Finally, quote some competition. Whether or not you have other offers, you can give them a concerned look and say, “I really like this position, but I have to tell you I think the salary is low. I was offered [some amount] just last week at [some other company]“. Again, make the statement, and let them take up the negotiation.

3. Otherwise, Give Your MPP

Sometimes, the employer refuses to make the first offer. He might be a seasoned negotiation hound, or might have some other stubborn reasons. What to do when you are absolutely the one who has to go first?

In this case, you should start with your maximum plausible position (MPP). The MPP is the highest amount you could possibly ask for with your qualifications and for the position you are applying for. How can you know what this is? Again, do some research beforehand. Talk to friends. Chances are, the MPP is much higher than you think it is.

An important thing to add is that, when your MPP is uncertain, you should make the offer with an implication of flexibility. Say something like, “From everything I know about what [company X] pays for [position y], I think [some amount] would be fair”. Making the offer in this way, even if it is too high, makes it possible to negotiate further.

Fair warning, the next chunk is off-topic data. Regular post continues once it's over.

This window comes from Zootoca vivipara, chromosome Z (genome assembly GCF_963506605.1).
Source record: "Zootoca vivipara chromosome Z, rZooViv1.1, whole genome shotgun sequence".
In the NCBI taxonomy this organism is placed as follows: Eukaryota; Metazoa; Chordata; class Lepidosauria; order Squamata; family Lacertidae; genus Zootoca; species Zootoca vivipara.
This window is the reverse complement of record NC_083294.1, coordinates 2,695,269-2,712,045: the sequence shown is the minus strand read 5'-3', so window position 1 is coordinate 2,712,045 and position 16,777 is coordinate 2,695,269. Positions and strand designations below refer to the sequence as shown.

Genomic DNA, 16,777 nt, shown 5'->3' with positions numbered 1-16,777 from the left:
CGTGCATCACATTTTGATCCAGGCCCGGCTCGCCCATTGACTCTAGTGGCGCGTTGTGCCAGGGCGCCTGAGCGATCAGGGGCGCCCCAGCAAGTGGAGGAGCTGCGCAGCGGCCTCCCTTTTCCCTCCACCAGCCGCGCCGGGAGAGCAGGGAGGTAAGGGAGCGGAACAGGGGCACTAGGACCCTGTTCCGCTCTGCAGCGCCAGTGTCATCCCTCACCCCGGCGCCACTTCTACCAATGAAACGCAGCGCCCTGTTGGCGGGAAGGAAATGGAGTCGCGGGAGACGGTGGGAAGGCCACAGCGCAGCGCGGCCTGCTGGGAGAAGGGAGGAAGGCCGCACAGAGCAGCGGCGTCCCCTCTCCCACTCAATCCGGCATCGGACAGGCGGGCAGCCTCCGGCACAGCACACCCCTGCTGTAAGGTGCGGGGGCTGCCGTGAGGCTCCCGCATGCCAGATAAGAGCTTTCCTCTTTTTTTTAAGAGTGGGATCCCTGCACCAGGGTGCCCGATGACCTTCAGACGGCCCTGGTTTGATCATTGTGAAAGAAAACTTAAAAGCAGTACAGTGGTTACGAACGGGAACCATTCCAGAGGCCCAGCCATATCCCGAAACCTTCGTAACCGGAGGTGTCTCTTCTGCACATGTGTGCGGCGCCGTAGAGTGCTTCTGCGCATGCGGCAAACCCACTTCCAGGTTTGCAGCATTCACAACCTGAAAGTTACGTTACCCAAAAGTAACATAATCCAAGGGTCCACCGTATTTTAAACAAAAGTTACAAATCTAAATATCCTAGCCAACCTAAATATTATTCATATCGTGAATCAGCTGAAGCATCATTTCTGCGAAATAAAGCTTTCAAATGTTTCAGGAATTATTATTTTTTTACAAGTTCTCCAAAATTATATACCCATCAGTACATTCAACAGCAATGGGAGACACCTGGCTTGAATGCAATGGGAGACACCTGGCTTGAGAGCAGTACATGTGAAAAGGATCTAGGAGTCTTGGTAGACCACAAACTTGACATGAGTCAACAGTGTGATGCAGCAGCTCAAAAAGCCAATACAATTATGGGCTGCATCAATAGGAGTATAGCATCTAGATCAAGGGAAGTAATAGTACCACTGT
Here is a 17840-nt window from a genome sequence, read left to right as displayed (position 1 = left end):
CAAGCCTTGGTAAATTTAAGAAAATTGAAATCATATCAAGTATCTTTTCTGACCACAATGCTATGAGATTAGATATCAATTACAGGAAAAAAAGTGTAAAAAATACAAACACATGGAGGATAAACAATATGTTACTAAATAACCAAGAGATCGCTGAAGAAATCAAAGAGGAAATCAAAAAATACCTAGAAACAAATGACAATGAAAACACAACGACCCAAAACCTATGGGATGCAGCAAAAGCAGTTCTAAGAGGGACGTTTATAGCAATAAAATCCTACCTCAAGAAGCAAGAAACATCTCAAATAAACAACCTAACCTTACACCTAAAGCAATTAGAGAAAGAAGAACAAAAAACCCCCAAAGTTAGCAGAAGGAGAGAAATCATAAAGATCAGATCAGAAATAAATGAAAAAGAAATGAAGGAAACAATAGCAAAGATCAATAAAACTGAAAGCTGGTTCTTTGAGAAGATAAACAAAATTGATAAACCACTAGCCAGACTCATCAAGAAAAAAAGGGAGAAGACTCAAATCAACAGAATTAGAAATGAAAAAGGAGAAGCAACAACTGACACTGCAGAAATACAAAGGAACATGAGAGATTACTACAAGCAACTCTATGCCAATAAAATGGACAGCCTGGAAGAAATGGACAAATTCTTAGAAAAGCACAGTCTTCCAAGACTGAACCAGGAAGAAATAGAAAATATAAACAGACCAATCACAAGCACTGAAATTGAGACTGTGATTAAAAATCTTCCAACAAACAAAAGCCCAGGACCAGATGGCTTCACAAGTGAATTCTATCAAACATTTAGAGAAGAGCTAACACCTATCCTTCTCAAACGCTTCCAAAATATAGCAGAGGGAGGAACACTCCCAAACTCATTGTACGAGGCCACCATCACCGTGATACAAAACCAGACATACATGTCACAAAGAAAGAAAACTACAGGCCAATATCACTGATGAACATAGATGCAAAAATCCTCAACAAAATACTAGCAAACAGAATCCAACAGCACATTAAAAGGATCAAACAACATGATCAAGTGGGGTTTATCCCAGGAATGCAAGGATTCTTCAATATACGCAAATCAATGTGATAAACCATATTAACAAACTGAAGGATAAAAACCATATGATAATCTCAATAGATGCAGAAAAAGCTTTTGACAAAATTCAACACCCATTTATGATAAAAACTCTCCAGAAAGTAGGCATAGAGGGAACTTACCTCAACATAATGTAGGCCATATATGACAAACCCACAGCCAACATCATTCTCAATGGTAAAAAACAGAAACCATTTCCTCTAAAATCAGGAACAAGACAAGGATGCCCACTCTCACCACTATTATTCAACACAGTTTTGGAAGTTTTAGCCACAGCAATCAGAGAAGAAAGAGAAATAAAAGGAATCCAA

4. Make Other Trade-Offs

In case the salary gets stuck at a level that you think is low, and you feel that there’s no hope of making the employer budge, you can still force other concessions that can make the overall package better. First off, say that the offered salary is less than you expected. Add that you are willing to accept it at present, if the employer is willing to agree to negotiate a raise in 3 months. You can also ask for reduced responsibility, for less working hours, or for other benefits like a paid phone (in case you don’t already get it), a gym membership (if the company offers it otherwise, but not to you), or that they should consider your commuting costs as part of your working time.

It’s critically important to accept their offer conditional on these other concessions. If you accept the offer first, the employer has no incentive to give you anything more.

5. It’s Smart to be Dumb